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I've lived in Washington for a dozen years and as I was reading this fascinating piece by the Washington Post's Michelle Boorstein, it occurred to me that I knew next to nothing about the Unification Church. Rev. Sun Myung Moon and his church have strong ties in the area, including ownership of the Washington Times. And mention of the Unification Church, the Rev. Moon or the Moonies isn't unheard of 'round these parts. But when was the last time you read a decent story about what the church teaches? The focus of Boorstein's story is second-generation Unificationists, as the church prefers members be called. These are the "blessed children" of Moon-arranged mass weddings from decades ago, children whose parents went straight from being strangers to engaged couples after their Messiah, the Korean Moon, matched them up. Moon is now in his late 80s and some church members are wondering how the church will and should proceed. Boorstein checks in with them and tells their story, particularly in light of some recent upsets in Moon-connected businesses in the Washington area. (Various executives at the Times were let go, as were some 40 percent of the staff, and other related businesses have also been shaken.)

The article includes relevant statistical information -- church officials estimate that 7,500 of the 21,000 active Unificationists in the country are blessed children. It also includes fascinating information about the doctrine. For instance, Unificationists believe these children were born free of original sin and have a special spiritual status.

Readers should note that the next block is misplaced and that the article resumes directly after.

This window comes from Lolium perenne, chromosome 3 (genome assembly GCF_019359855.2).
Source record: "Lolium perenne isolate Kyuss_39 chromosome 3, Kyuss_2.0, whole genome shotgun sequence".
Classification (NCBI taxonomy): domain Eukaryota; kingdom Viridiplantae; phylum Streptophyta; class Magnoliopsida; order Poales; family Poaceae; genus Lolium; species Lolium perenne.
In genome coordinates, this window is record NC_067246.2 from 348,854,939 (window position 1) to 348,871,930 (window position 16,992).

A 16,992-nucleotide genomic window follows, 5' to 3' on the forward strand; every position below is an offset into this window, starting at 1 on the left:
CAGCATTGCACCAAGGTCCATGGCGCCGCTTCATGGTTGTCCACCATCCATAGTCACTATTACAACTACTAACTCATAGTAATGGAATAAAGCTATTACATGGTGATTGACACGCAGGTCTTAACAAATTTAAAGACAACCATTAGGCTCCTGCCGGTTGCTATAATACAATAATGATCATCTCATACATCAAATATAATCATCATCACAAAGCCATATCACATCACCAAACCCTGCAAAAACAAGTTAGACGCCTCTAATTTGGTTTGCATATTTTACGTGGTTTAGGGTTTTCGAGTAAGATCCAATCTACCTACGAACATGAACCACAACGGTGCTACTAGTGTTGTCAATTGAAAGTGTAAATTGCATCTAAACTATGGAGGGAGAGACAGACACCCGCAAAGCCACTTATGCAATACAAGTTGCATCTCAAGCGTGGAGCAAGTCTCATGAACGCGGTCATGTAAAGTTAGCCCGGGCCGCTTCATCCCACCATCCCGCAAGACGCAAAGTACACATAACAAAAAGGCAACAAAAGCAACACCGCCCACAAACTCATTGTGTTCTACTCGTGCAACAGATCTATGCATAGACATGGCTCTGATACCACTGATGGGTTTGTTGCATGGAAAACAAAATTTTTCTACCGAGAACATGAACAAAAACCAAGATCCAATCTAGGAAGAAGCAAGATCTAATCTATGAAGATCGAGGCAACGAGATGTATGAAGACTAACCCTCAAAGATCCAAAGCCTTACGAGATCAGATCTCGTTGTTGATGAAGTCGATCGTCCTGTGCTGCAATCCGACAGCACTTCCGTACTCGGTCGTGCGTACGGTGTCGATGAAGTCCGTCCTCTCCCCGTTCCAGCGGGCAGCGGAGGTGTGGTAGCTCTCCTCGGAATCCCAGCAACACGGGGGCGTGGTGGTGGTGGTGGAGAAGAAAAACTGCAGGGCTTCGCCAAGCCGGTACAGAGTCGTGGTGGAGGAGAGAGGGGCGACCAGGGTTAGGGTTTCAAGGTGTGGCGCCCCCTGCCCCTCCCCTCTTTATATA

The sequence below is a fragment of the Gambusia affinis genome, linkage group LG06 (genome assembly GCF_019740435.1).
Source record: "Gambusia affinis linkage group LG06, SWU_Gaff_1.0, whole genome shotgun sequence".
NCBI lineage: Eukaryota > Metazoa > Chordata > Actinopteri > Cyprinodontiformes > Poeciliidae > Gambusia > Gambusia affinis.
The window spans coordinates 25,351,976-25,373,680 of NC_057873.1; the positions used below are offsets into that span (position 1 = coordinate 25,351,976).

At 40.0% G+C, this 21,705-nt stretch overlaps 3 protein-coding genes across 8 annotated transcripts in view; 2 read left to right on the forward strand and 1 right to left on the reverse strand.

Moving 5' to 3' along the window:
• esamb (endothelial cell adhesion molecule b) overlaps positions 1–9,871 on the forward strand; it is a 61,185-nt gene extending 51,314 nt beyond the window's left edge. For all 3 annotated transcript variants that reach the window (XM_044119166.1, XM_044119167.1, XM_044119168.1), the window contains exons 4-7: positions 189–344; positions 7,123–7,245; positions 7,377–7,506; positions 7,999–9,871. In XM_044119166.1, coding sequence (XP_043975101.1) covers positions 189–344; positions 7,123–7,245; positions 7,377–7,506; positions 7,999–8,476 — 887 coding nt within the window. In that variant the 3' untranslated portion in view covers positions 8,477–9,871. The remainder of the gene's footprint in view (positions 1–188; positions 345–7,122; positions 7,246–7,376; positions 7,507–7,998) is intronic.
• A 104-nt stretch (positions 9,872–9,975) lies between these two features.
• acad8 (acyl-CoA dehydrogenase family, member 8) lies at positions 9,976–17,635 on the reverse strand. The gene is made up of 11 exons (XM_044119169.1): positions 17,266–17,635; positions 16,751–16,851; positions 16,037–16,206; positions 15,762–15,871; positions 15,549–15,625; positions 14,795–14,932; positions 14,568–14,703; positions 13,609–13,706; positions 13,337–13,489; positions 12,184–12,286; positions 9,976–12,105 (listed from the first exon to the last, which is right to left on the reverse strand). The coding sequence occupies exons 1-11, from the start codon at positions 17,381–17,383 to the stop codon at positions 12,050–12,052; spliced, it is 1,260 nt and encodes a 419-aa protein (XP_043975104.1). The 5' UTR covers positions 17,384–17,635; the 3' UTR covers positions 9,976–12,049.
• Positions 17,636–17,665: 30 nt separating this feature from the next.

Here's a portion of the piece that shows the range of belief in practice among second generation Unificationists:

Miilhan Stephens, a 22-year-old studying food science at the University of Maryland, beamed as he talked about Moon pairing him by photograph with a young woman from Japan. Photos from the matching ceremony show him holding the hand of his fiancee, who's wearing a white dress and veil, in a Manhattan concert hall filled with couples.

By contrast, Marisa Rand, a 21-year-old art student whose Moon-matched parents divorced long ago, said the circumstance of their marriage was such a sensitive subject that it was barely mentioned when she was growing up in Cheverly. Her family no longer practices Unificationism, and she can't imagine marrying the way her parents did.

Then there's Moffitt, who represents the new, somewhat more moderate face of Unificationism. He didn't marry a stranger -- he and his wife, Kaeleigh, have known each other since they were children -- and their marriage wasn't arranged by Moon.

The two sat together in the Bowie living room with other blessed children for their weekly youth group. They discussed a book by Hyung-Jin Moon -- the Moon son leading the religious part of the movement --performed skits, ate potato chips and admired one another's clothes. Except for their biracial faces -- evidence of a theology that sees intermarriage as a cosmic way to end conflict -- and the photo of Rev. Moon on the wall, their lives are a world away from their parents'. A new way to find their spouses

The article goes on to explain that many blessed children and their parents are using Web sites for matching. Moon announced in 2001, we learn, that parents could match their own children and Boorstein explains the theology behind that announcement. The article balances some of these doctrinal points with anecdotes, including a look at one of the local arranged marriages that was successful, a couple with 35 years of marriage and five children.

It's easy to ignore, dismiss or sensationalize outlier religious groups such as the Unification Church. This article brings the church and its members into focus and, for someone like me who is largely ignorant of the Unification Church, it's welcome.

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